The Atlanta Black Star’s article “Six Reasons Black Boys Without Disability Wind Up in Special Education” gives readers some serious things to think about:

Many Black boys who end up in special education do not have a disability. Rather, they have circumstances that spur behavior patterns that are not compatible with the school environment, according to researcher Ivory Toldson.

There is research evidence that Black males are more likely than other races to have false positive diagnoses [diagnosed with a disability when there is none], due to culturally biased assessments, unique styles of expression and environmental stressors.

The overrepresentation of Black students, especially Black males, is due to biased testing and the cultural misunderstanding of Black people, according to Kimberly Suzette Peterz of Chicago.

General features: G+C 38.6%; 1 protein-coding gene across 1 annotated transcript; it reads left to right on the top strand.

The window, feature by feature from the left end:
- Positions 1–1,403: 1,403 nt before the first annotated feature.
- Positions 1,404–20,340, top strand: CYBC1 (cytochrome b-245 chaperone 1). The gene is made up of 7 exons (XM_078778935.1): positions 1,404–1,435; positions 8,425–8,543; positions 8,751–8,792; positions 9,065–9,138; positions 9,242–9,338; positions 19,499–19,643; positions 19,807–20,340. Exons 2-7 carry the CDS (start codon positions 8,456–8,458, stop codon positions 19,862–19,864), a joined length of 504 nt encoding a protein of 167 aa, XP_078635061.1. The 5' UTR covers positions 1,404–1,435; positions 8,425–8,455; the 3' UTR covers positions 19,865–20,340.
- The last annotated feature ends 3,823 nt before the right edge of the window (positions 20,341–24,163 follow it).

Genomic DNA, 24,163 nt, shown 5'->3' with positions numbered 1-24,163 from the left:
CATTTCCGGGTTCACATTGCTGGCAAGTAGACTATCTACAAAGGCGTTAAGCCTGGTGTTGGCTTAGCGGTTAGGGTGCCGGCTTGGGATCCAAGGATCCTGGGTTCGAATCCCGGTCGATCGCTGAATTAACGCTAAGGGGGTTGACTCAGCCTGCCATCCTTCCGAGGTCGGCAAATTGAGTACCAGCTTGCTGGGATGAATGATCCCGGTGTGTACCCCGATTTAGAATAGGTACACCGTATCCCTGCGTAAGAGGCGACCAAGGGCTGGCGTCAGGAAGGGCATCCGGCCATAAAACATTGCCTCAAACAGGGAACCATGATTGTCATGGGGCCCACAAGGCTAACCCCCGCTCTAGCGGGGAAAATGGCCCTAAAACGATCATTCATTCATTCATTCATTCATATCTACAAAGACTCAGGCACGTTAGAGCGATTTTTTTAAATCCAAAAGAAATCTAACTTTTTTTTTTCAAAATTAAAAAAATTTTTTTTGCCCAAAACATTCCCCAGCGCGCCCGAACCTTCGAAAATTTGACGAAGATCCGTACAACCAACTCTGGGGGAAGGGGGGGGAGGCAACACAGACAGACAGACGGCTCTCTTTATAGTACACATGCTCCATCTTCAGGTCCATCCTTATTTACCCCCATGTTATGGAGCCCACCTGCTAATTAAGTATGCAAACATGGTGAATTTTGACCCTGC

While the act of suspending is reserved for the most deviant white male students, suspensions appear to be interwoven into the normal fabric of a Black male’s school experiences.

All of these quotations from the article point to reasons Black boys are over-represented in special education classes. This is part of a duality in CPS, where students who need special education services often don’t get them but some Black boys (and others) are misplaced into special education classes. CTU contract proposals seek to guarantee that special education teachers have the time needed to do their jobs and are not used as substitutes or overburdened with unnecessary paperwork.